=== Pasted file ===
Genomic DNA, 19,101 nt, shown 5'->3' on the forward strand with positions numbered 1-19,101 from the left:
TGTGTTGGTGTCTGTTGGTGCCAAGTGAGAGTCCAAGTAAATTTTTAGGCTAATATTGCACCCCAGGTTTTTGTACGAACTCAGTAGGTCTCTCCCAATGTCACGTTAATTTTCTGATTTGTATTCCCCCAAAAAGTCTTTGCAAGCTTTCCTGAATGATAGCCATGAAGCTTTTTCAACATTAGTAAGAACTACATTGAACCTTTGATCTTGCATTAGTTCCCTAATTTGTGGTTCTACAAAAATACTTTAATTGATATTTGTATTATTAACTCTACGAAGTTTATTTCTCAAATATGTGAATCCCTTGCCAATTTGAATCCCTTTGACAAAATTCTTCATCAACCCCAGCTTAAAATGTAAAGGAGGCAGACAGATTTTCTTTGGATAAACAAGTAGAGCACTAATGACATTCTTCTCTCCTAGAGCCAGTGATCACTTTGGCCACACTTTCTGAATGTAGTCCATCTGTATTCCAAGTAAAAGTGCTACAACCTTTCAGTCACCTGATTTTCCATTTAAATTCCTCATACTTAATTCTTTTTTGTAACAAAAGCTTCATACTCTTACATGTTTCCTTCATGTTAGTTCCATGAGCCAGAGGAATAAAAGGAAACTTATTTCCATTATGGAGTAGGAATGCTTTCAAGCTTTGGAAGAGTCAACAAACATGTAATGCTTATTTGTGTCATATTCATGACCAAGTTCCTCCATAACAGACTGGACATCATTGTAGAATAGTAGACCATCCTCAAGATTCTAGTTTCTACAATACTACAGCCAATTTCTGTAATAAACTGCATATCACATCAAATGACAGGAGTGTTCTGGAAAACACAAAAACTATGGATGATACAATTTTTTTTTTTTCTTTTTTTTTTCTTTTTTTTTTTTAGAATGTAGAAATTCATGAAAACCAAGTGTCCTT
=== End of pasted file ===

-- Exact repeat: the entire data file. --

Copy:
Genomic DNA, 19,101 nt, shown 5'->3' on the forward strand with positions numbered 1-19,101 from the left:
TGTGTTGGTGTCTGTTGGTGCCAAGTGAGAGTCCAAGTAAATTTTTAGGCTAATATTGCACCCCAGGTTTTTGTACGAACTCAGTAGGTCTCTCCCAATGTCACGTTAATTTTCTGATTTGTATTCCCCCAAAAAGTCTTTGCAAGCTTTCCTGAATGATAGCCATGAAGCTTTTTCAACATTAGTAAGAACTACATTGAACCTTTGATCTTGCATTAGTTCCCTAATTTGTGGTTCTACAAAAATACTTTAATTGATATTTGTATTATTAACTCTACGAAGTTTATTTCTCAAATATGTGAATCCCTTGCCAATTTGAATCCCTTTGACAAAATTCTTCATCAACCCCAGCTTAAAATGTAAAGGAGGCAGACAGATTTTCTTTGGATAAACAAGTAGAGCACTAATGACATTCTTCTCTCCTAGAGCCAGTGATCACTTTGGCCACACTTTCTGAATGTAGTCCATCTGTATTCCAAGTAAAAGTGCTACAACCTTTCAGTCACCTGATTTTCCATTTAAATTCCTCATACTTAATTCTTTTTTGTAACAAAAGCTTCATACTCTTACATGTTTCCTTCATGTTAGTTCCATGAGCCAGAGGAATAAAAGGAAACTTATTTCCATTATGGAGTAGGAATGCTTTCAAGCTTTGGAAGAGTCAACAAACATGTAATGCTTATTTGTGTCATATTCATGACCAAGTTCCTCCATAACAGACTGGACATCATTGTAGAATAGTAGACCATCCTCAAGATTCTAGTTTCTACAATACTACAGCCAATTTCTGTAATAAACTGCATATCACATCAAATGACAGGAGTGTTCTGGAAAACACAAAAACTATGGATGATACAATTTTTTTTTTTTCTTTTTTTTTTCTTTTTTTTTTTTAGAATGTAGAAATTCATGAAAACCAAGTGTCCTT